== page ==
Originally published March 3 2015
TSA lies, hides the truth and punishes whistleblowers, claim federal air marshals
by Daniel Barker
(NaturalNews) Everyone's least favorite agency, the Transportation Security Agency (TSA) -- the one responsible for making passing through an airport as miserable and demeaning an experience as possible -- has apparently made a policy of over-extending its internal administrative powers as well.
According to a recent National Review article, top-level TSA management figures "intentionally hid embarrassing information about supervisors' misconduct and targeted employees who sought to expose the truth."
This was accomplished by repeatedly and systematically invoking an agency-specific secrecy designation called Sensitive Security Information (SSI). Information can be kept from the public in the name of transportation security, but whistleblowers from within the agency and others are accusing TSA brass of using the designation to protect themselves from scrutiny.
One of those from within the agency's ranks who has made charges against TSA management is former air marshal Jose Job Lacson, who was fired from the agency for releasing SSI material online. Lacson claims that the "material" he published was no more than a couple of mere guesses about the agency's attrition rate, in a response to a reader's questions on a website where he was active.
Lacson claims that the real reason for the TSA's invocation of the SSI designation was to punish him for having exposed his superiors in Miami for pursuing policies that violated federal travel regulations.
Another unnamed TSA air marshal confirmed privately that Lacson was indeed the victim of efforts to punish him for his whistleblowing activities. Lacson's attempts to fight the agency in court to regain his reputation and standing have been only minimally successful. That's because -- according to the unnamed source -- the agency has the ability to "beat the little guy, whether it's a flying air marshal or it's a staff member... by depleting you emotionally and/or financially because they're Big Government. They got all the time in the world. They got all the resources in the world."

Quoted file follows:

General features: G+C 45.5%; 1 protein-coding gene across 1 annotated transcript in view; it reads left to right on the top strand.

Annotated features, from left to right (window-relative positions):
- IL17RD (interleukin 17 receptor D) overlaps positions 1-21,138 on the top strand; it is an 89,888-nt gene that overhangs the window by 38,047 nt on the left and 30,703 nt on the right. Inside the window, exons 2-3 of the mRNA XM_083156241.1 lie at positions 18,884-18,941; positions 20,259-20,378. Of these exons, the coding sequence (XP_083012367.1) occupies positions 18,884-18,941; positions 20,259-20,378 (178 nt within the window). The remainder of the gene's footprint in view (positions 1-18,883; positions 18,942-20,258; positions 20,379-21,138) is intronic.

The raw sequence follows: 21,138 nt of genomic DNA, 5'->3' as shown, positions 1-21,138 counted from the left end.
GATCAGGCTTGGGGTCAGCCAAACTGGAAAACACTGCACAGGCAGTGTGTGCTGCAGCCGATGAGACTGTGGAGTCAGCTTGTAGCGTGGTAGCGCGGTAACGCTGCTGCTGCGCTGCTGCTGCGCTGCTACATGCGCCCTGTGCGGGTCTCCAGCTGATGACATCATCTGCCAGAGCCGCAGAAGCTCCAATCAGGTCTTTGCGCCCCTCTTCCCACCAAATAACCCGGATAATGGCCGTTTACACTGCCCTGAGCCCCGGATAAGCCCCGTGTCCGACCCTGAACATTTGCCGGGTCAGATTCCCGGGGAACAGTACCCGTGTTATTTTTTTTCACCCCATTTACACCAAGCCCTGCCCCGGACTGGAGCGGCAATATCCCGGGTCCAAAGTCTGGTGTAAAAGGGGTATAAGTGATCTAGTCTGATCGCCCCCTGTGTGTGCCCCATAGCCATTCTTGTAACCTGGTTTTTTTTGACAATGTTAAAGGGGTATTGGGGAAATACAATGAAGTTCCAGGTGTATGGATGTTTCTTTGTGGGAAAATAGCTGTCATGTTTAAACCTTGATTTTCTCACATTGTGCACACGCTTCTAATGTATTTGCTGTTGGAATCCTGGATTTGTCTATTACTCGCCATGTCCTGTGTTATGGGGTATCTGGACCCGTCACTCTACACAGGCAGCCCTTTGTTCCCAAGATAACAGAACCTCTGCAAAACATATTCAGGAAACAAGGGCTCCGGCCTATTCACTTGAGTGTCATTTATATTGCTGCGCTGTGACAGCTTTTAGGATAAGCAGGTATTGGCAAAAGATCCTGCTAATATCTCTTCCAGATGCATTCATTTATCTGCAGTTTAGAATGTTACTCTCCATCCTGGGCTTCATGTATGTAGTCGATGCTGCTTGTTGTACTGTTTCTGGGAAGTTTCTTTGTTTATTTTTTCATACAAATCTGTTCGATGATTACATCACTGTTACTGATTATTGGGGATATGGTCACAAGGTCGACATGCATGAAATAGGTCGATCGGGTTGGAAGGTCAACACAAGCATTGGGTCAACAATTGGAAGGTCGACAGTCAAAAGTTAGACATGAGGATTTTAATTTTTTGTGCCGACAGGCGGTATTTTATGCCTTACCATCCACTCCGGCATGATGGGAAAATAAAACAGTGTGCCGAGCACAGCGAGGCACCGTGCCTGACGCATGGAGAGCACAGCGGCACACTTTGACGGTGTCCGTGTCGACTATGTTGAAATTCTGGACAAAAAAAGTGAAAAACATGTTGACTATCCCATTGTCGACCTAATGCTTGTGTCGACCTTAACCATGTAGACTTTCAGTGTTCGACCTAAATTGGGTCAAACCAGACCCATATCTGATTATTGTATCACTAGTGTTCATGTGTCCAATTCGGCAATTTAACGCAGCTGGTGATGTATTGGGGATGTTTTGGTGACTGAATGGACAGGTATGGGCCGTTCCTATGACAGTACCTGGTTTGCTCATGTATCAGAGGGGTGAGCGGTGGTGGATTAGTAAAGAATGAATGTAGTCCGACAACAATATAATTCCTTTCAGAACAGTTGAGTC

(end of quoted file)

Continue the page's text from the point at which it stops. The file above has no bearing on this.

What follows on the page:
A report released in May 2014 by the House Oversight Committee determined that the agency had been designating material as SSI without using the proper protocols.
From the National Review article:
Former SSI office director Andrew Colsky told the committee that there was "extreme pressure" from the TSA's front office to mark information as SSI, keeping it hidden. Colsky said the agency wanted the designation used on information it found embarrassing or potentially damaging to its public image.
The TSA has even attempted to retroactively label material as SSI, even after it was made public. Yet another whistleblowing air marshal, Robert Maclean, has just emerged victorious from a federal court battle in which the Department of Homeland Security (DHS) had charged him with releasing TSA-designated SSI information.
The material in question released by Maclean involved the agency's having reduced security during a hijacking alert. The information had been public initially, but the TSA tried to designate it as SSI material after the fact, ostensibly to punish Maclean for releasing it.
Maclean is happy about the ruling but warns that the progress made could be easily undermined by executive orders made by the president or by congressional legislation.
The TSA has also attempted to use the SSI designation to silence those outside of the agency, even though it has been pointed out by former House Oversight Committee chairman Darrell Issa (R., Calif.), that the designation only applies to agency employees, not to outsiders such as journalists or politicians.
Nevertheless, the TSA tried to use the SSI designation to silence Christopher Elliott, a consumer advocate who published an SSI document and was subsequently subpoenaed by the DHS for doing so. Apparently, the lawsuit was dropped after Elliott's attorney intervened.
It may be just another example of a federal agency overstepping its authority when dealing with internal affairs, but it's particularly annoying when it happens to be one that already has such a bad reputation in terms of dealing with the public.
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